U.S. Stocks Give Back Ground After Early Rally But Close In Positive Territory

Stocks moved sharply higher in early trading on Thursday but gave back ground over the course of the trading session. The major averages pulled back well off their best levels but recovered going into the close to end the day in positive territory.

The major averages all closed higher on the day, with the tech-heavy Nasdaq posting a standout gain. While the Nasdaq jumped 117.44 points or 1.0 percent to 11,787.40, the S&P 500 rose 11.75 points or 0.3 percent to 3,948.72 and the Dow edged up 76.14 points or 0.2 percent to 32,105.25.

The early rally on Wall Street came as traders continued to react to yesterday’s monetary policy announcement by the Federal Reserve.

While some traders were initially disappointed the Fed decided to continue raising rates despite recent banking industry turmoil, indications the central bank is nearing the end of its tightening cycle generated some buying interest.

The latest projections suggest the Fed plans just one more quarter-point rate increase this year, with CME Group’s FedWatch Tool currently indicating a 31.3 percent chance the rate hike will come in May and a 68.9 percent chance rates will remain unchanged.

Even if the Fed raises rates again at its next meeting, traders may take some comfort in knowing officials feel a range of 5.0 to 5.25 percent will be the so-called “terminal rate.”

Buying interest waned over the course of the session, however, as concerns about the recent trouble in the banking sector continue to hang over the markets.

In U.S. economic news, a report released by the Labor Department unexpectedly showed a slight decrease by first-time claims for U.S. unemployment benefits in the week ended March 18th.

The Labor Department said initial jobless claims slipped to 191,000, a decrease of 1,000 from the previous week’s unrevised level of 192,000. Economists had expected jobless claims to rise to 201,000.

The report said the less volatile four-week moving average also edged down to 196,250, a decrease of 250 from the previous week’s unrevised average of 196,500.

The Commerce Department also released a report showing new home sales in the U.S. increased from a significantly downwardly revised level in the month of February.

The report said new home sales climbed by 1.1 percent to an annual rate of 640,000 in February after jumping by 1.8 percent to a downwardly revised rate of 633,000 in January.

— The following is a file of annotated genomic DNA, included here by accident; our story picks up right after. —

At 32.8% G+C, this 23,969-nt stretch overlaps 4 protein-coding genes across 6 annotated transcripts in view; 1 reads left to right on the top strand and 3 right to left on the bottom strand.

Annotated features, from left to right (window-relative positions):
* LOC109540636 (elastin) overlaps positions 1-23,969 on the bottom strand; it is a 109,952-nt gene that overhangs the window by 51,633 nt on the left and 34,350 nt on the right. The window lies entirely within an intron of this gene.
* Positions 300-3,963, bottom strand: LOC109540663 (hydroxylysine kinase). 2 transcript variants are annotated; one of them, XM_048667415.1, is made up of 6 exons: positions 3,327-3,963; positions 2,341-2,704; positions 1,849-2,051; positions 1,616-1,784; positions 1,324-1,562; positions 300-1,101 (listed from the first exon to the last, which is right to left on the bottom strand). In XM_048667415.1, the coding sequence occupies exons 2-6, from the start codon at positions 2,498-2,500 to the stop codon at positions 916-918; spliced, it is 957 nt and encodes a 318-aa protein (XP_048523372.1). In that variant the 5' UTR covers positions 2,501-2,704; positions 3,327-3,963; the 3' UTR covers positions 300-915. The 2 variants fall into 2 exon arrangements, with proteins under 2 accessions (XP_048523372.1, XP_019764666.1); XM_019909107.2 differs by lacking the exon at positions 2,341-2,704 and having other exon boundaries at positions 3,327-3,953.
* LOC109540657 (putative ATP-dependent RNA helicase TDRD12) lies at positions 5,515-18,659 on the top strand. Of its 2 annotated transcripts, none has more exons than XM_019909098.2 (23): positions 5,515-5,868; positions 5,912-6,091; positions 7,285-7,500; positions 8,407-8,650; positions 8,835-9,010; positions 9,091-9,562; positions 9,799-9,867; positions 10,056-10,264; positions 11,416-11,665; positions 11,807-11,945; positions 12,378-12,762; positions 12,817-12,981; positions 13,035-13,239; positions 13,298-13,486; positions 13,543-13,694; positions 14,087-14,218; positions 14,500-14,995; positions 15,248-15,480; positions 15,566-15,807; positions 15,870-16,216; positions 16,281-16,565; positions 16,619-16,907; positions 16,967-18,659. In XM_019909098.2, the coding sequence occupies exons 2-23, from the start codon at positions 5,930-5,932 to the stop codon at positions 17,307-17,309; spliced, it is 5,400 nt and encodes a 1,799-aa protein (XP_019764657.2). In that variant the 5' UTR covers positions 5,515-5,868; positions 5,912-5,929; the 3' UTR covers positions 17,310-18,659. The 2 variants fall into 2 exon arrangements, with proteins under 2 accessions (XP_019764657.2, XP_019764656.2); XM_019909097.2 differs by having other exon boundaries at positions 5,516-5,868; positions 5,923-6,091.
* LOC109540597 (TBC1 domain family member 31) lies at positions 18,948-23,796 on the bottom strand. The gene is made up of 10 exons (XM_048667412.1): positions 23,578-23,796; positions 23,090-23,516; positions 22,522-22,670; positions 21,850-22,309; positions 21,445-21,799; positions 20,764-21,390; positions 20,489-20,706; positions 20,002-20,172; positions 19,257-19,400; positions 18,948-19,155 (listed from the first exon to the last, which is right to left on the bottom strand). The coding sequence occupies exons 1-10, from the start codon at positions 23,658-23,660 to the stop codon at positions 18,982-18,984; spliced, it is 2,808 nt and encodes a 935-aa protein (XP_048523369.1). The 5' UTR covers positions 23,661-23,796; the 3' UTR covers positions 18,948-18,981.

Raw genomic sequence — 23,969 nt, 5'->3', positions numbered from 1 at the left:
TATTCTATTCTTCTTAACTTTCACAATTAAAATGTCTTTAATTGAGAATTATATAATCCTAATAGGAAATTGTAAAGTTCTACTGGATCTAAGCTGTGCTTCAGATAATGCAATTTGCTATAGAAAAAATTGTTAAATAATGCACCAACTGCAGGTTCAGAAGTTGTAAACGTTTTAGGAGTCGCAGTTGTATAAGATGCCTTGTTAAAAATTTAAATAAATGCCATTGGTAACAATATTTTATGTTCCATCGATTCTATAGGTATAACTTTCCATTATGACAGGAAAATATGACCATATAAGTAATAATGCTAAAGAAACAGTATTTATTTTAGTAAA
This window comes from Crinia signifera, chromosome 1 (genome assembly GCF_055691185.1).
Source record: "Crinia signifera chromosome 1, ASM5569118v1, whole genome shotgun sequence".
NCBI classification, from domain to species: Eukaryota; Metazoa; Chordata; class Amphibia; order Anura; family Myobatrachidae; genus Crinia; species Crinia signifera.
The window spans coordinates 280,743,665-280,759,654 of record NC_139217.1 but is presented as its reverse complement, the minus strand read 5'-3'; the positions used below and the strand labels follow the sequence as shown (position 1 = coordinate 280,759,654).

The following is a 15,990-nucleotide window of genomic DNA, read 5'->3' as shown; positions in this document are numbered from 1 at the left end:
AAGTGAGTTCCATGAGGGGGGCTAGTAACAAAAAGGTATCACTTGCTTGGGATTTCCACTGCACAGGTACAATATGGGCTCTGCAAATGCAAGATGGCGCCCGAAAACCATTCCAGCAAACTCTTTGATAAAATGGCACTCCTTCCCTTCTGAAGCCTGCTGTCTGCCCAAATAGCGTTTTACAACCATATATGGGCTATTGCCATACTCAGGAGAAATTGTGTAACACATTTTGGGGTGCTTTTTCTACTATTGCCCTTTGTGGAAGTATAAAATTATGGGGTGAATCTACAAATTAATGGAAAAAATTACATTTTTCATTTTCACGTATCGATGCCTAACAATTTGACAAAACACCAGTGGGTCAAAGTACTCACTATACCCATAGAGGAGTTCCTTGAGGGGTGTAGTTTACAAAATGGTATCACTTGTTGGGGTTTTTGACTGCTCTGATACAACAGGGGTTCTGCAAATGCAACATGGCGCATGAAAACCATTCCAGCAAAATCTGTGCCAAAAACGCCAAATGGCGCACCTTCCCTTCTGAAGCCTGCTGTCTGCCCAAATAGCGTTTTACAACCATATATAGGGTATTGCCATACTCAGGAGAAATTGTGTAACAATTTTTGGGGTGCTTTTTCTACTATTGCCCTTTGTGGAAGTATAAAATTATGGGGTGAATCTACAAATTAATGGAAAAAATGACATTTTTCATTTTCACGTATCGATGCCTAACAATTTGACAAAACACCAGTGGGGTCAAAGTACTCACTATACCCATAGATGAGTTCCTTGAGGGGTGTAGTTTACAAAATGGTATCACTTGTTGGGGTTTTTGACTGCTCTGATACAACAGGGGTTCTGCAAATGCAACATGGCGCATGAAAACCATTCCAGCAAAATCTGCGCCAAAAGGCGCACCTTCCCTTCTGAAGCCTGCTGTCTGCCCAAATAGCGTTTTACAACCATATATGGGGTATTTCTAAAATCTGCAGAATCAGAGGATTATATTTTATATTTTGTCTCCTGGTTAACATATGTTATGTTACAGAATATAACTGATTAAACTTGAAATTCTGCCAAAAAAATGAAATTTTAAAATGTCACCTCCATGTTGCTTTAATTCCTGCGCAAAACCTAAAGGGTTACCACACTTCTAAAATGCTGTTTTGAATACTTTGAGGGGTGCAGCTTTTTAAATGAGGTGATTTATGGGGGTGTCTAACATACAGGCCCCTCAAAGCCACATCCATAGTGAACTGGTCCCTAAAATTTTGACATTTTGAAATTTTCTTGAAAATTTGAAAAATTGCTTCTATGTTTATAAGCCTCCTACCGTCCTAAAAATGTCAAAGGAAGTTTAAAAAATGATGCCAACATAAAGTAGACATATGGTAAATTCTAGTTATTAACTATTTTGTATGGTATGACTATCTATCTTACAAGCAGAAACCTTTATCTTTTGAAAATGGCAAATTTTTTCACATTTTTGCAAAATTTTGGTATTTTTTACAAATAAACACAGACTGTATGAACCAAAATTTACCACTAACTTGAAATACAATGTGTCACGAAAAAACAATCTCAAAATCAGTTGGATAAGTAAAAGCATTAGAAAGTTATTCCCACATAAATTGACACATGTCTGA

Economists had expected new home sales to pull back to an annual rate of 645,000 from the 670,000 originally reported for the previous month.

Sector News

Semiconductor stocks moved sharply higher on the day, driving the Philadelphia Semiconductor Index up by 2.7 percent to its best closing level in eleven months.

Considerable strength was also visible among gold stocks, as reflected by the 1.9 percent jump by the NYSE Arca Gold Bugs Index. The strength in the sector comes as the price of gold for April delivery spiked $46.30 to $1,995.90 an ounce.

Software stocks also showed a strong move to the upside on the day, with the Dow Jones U.S. Software Index climbing by 1.8 percent.

Meanwhile, oil service stocks came under pressure over the course of the session, dragging the Philadelphia Oil Service Index down by 2.5 percent. A notable decrease by the price of crude oil weighed on the sector.

Airline, banking and natural gas stocks also showed notable moves to the downside, contributing to the mid-day pullback by the broader markets.

Other Markets

In overseas trading, stock markets across the Asia-Pacific region turned in a mixed performance during trading on Thursday. Japan’s Nikkei 225 Index edged down by 0.2 percent, while China’s Shanghai Composite Index climbed by 0.6 percent.

The major European markets also finished the day mixed. While the French CAC 40 Index inched up by 0.1 percent, the German DAX Index closed just below the unchanged line and the U.K.’s FTSE 100 Index slid by 0.9 percent.

In the bond market, treasuries extended the strong upward move seen over the course of the previous session. Subsequently, the yield on the benchmark ten-year note, which moves opposite of its price, slumped by 9.4 basis points to 3.406 percent.

Looking Ahead

Trading activity on Friday may be impacted by reaction to a report on durable goods orders in the month of February.

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